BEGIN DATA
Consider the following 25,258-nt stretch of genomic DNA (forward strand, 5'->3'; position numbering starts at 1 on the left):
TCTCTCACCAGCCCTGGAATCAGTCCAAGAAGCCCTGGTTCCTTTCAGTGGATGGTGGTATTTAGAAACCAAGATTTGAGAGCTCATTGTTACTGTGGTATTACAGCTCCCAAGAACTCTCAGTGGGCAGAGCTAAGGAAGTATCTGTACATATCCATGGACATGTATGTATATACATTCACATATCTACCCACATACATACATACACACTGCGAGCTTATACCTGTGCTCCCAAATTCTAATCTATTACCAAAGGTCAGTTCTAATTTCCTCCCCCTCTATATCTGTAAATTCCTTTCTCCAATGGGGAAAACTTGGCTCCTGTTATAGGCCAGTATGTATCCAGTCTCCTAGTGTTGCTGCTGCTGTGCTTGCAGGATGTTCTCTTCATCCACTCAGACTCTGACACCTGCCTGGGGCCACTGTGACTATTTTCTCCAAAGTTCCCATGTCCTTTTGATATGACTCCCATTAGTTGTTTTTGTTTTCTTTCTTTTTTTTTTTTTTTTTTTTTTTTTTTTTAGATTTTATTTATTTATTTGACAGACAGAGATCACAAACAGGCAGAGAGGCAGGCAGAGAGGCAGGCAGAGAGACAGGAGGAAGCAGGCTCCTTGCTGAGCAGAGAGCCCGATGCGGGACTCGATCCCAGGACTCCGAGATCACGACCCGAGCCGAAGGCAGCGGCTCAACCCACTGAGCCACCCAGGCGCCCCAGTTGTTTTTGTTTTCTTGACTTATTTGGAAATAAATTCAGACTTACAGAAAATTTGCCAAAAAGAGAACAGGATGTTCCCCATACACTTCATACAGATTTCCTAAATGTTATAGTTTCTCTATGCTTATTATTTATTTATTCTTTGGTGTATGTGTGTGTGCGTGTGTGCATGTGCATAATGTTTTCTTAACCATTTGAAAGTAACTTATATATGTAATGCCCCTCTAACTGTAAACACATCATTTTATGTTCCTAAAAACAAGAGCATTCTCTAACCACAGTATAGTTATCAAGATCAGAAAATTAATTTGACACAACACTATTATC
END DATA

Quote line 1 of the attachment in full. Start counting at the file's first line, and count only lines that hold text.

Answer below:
Consider the following 25,258-nt stretch of genomic DNA (forward strand, 5'->3'; position numbering starts at 1 on the left):